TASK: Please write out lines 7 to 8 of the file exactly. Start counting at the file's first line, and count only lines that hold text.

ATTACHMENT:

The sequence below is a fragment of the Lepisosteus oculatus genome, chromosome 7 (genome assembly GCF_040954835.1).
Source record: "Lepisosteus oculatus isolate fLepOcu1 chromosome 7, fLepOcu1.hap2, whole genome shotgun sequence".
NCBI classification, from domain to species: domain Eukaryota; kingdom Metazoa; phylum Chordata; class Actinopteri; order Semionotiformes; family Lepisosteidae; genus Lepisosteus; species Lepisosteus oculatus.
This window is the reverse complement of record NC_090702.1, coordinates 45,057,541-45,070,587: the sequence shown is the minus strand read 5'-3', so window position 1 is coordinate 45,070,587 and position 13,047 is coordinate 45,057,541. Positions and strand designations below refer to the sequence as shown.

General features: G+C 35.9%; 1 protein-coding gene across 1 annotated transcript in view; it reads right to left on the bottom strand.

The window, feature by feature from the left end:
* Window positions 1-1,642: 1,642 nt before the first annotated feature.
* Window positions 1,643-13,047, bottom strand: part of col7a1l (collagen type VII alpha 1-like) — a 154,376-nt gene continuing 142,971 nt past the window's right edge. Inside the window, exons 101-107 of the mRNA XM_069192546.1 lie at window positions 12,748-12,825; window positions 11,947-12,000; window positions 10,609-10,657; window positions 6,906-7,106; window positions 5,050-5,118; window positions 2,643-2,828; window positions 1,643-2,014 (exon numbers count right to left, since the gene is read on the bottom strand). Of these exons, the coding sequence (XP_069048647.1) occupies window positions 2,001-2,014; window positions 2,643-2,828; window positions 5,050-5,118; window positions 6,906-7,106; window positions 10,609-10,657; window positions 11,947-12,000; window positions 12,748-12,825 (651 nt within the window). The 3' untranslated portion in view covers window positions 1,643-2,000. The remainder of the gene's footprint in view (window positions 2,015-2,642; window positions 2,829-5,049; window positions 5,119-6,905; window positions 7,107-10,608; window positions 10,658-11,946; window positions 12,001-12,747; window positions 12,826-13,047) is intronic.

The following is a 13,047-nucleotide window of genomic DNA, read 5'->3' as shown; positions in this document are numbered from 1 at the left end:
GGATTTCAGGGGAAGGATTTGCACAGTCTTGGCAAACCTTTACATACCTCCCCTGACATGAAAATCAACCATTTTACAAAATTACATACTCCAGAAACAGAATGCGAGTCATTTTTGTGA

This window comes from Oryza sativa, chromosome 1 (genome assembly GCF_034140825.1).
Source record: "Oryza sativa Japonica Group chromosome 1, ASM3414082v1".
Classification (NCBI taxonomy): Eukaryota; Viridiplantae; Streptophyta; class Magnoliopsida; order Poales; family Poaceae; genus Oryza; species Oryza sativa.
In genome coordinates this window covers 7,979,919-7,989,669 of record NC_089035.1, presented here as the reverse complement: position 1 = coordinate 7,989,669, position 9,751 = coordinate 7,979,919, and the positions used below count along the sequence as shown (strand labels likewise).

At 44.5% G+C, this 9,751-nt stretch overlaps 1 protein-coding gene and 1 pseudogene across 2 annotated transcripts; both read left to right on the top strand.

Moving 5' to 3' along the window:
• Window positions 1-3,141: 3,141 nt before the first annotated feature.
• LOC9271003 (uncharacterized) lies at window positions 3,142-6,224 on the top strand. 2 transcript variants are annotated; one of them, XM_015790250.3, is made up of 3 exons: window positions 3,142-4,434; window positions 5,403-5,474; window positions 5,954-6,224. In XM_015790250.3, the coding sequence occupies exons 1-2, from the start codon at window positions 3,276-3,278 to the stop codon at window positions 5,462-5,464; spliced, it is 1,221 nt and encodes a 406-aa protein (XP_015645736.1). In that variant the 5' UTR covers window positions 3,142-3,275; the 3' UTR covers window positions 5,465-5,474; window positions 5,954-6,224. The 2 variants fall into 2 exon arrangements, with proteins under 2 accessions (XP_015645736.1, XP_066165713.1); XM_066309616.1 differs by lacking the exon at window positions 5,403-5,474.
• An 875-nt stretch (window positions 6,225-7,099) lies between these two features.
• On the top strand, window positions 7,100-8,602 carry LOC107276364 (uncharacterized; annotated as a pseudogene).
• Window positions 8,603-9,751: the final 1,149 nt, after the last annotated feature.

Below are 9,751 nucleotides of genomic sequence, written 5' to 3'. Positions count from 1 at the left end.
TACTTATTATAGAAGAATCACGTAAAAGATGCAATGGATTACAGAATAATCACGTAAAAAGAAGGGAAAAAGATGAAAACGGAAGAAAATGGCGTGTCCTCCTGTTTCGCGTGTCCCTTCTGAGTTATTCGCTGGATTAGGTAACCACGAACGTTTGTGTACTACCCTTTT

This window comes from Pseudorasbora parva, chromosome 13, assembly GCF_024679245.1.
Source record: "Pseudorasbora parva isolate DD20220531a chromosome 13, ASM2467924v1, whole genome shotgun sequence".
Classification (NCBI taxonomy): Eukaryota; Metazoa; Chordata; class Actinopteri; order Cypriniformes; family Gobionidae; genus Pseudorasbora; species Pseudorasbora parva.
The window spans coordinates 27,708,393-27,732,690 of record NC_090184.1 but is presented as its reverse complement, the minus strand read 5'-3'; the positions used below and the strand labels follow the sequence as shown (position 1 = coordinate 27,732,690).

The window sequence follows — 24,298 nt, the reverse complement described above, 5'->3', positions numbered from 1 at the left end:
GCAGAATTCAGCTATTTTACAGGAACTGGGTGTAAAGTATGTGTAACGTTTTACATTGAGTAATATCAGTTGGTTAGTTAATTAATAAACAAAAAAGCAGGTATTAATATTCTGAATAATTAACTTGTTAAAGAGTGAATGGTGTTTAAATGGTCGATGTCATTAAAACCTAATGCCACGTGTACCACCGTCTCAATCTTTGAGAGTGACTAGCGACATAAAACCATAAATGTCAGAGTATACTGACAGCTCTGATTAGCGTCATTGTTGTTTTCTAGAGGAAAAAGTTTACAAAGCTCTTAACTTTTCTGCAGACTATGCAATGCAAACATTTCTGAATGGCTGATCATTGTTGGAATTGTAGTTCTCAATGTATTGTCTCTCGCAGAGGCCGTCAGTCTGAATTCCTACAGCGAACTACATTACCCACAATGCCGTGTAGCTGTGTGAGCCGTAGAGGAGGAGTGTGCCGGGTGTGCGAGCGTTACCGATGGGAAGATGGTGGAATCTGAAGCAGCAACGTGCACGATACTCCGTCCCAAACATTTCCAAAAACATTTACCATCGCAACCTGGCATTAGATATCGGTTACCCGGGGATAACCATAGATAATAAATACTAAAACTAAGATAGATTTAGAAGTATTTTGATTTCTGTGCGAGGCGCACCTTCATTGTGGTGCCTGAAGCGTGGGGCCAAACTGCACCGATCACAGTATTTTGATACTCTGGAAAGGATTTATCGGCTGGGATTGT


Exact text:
* Window positions 1-1,642: 1,642 nt before the first annotated feature.
* Window positions 1,643-13,047, bottom strand: part of col7a1l (collagen type VII alpha 1-like) — a 154,376-nt gene continuing 142,971 nt past the window's right edge. Inside the window, exons 101-107 of the mRNA XM_069192546.1 lie at window positions 12,748-12,825; window positions 11,947-12,000; window positions 10,609-10,657; window positions 6,906-7,106; window positions 5,050-5,118; window positions 2,643-2,828; window positions 1,643-2,014 (exon numbers count right to left, since the gene is read on the bottom strand). Of these exons, the coding sequence (XP_069048647.1) occupies window positions 2,001-2,014; window positions 2,643-2,828; window positions 5,050-5,118; window positions 6,906-7,106; window positions 10,609-10,657; window positions 11,947-12,000; window positions 12,748-12,825 (651 nt within the window). The 3' untranslated portion in view covers window positions 1,643-2,000. The remainder of the gene's footprint in view (window positions 2,015-2,642; window positions 2,829-5,049; window positions 5,119-6,905; window positions 7,107-10,608; window positions 10,658-11,946; window positions 12,001-12,747; window positions 12,826-13,047) is intronic.